Arua. Uganda Human Rights Commission (UHRC) has told the police to respect in detaining suspects for 48 hours.
This comes after a report by the Commission which stated that suspects are still being detained for more than 48 hours, which they said contravenes the rights of the suspects and the law. During a regional meeting by UHRC in Arua at Desert Breeze, the Regional Human Rights Officer, Ms Juliet Logose, said most of the claims by the policemen are that suspects could not be released due to incomplete investigations.
Juliet Logose discussing with the Arua High Court Judge Steven Mubiru. Photos by Felix
“We ask you (police) to observe the 48 hour rule and avoid detaining suspects for more hours. We found that some suspects are detained for long hours on petty offenses like stealing of chicken. We should treat the suspects within their rights. Even if the hours are increased, it would not solve and this would lead to compromise in investigations,” she said.
The commission in their findings of also noted that there have been numerous cases of long stay in remand of inmates in various prisons across the region. But it noted that there have been reduced cases of torture by the police, army and prison warders.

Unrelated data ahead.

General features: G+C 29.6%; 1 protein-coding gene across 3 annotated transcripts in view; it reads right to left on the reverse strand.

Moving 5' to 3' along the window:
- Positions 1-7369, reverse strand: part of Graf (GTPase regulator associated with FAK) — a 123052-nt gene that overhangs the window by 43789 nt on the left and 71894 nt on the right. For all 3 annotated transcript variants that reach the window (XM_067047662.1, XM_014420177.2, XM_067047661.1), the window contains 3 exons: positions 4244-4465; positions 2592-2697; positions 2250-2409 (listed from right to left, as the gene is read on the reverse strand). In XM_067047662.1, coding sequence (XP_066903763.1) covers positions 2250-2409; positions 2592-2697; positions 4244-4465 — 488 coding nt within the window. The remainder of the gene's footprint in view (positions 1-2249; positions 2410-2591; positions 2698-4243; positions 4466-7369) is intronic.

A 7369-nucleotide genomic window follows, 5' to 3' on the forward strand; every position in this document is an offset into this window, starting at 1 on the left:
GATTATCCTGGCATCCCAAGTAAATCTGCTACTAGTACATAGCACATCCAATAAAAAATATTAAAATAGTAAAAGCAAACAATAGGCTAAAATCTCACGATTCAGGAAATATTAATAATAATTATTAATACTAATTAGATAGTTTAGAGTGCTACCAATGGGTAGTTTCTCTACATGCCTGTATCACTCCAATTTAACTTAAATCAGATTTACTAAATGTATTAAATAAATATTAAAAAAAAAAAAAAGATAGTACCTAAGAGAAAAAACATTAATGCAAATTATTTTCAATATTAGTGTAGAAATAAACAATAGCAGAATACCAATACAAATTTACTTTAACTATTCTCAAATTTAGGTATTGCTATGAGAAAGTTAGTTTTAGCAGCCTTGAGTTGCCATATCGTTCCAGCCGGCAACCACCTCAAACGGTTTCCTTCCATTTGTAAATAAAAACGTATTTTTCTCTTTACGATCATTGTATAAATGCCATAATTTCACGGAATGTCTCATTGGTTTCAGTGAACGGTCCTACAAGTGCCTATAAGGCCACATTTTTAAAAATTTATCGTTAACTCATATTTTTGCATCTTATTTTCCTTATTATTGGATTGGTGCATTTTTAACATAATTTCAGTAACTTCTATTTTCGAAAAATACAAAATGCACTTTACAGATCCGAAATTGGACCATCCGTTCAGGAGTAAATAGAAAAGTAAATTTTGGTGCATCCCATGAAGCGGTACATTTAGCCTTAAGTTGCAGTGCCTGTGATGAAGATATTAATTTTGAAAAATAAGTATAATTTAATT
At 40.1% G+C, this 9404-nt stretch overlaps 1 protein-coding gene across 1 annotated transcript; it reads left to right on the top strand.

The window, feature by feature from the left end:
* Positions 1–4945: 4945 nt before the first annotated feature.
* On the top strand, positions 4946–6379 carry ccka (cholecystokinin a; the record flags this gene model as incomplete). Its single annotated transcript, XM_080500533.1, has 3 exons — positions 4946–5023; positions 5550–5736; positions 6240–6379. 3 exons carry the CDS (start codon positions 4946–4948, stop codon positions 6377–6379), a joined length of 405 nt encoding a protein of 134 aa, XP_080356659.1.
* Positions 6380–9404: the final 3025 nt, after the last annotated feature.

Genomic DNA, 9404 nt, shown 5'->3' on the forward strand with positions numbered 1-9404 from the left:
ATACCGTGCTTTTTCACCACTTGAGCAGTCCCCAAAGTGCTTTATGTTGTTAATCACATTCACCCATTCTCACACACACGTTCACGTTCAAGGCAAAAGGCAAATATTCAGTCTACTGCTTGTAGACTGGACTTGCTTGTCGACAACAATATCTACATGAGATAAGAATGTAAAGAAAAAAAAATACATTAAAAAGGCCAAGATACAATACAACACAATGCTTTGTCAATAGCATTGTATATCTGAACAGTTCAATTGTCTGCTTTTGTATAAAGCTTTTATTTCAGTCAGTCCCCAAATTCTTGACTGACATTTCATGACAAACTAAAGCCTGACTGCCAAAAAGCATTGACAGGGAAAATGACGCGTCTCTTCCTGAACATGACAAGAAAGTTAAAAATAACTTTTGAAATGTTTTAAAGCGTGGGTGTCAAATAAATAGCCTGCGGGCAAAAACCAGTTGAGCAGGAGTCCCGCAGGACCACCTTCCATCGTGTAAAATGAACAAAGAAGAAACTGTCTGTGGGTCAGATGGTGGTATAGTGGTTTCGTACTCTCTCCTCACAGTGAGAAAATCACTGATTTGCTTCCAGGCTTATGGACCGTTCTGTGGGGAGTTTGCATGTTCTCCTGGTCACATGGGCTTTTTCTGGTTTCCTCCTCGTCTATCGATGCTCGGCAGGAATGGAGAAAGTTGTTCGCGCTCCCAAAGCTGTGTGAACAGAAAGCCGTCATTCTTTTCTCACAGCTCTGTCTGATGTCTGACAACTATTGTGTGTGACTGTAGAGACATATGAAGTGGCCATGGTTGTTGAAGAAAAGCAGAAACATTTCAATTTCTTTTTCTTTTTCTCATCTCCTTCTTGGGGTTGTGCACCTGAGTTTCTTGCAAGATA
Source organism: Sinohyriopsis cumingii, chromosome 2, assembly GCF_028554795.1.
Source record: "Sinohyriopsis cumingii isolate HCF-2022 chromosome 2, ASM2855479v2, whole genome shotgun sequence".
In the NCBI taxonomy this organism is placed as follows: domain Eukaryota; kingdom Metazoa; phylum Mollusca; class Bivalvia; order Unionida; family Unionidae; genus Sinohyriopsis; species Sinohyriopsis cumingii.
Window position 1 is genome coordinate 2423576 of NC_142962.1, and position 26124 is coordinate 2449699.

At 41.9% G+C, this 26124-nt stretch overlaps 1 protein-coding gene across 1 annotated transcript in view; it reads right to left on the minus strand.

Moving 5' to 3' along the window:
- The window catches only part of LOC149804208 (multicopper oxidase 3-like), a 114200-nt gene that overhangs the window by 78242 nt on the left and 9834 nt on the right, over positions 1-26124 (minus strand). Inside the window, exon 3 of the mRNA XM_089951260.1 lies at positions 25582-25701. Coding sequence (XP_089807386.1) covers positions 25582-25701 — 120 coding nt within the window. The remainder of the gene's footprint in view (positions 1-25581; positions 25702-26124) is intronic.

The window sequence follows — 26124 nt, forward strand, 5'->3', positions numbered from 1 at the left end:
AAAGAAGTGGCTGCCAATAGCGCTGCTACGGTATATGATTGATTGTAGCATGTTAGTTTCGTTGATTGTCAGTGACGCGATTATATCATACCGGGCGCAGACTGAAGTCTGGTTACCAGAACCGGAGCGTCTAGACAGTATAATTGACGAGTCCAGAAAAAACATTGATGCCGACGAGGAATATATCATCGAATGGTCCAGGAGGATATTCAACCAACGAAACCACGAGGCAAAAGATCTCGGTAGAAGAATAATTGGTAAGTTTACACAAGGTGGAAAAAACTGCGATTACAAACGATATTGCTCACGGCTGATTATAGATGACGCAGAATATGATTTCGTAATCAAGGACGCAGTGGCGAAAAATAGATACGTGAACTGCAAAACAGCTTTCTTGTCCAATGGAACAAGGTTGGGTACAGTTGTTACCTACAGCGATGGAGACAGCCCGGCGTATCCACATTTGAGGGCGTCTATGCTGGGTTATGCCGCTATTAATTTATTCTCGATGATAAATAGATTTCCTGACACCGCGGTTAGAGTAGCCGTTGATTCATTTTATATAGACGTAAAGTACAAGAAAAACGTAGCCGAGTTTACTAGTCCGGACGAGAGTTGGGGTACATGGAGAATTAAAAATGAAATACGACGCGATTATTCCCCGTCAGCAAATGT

The Deputy Regional Police Commander, North Western, Grace Mutono, said: “The 48 hour rule should be revised to at least 96 hours because policemen tend to rush to get half-baked evidence on suspects. Sometimes police delays to release suspects on bond because of failure to pay for medical examinations in cases of defilement.
The police escorts a suspect from Centenary bank to Arua central police station.
The High Court Judge for Arua, Justice Steven Mubiru, said there was need to ensure speedy trials of inmates in order to decongest the prisons. “There has been improvement in dispensation of justice because there were cases where some inmates have been on remand for more than five years. But we shall work hard to make sure that this reduces to at least two years,” he said.
The Human Rights Report was conducted from last year. And in the previous reports nationally, the police have been faulted for detaining suspects for more hours, which has led to compromise in investigations.
Police advances reasons that some of the suspects on capital offenses could not be released on bond or sent to court with incomplete investigations.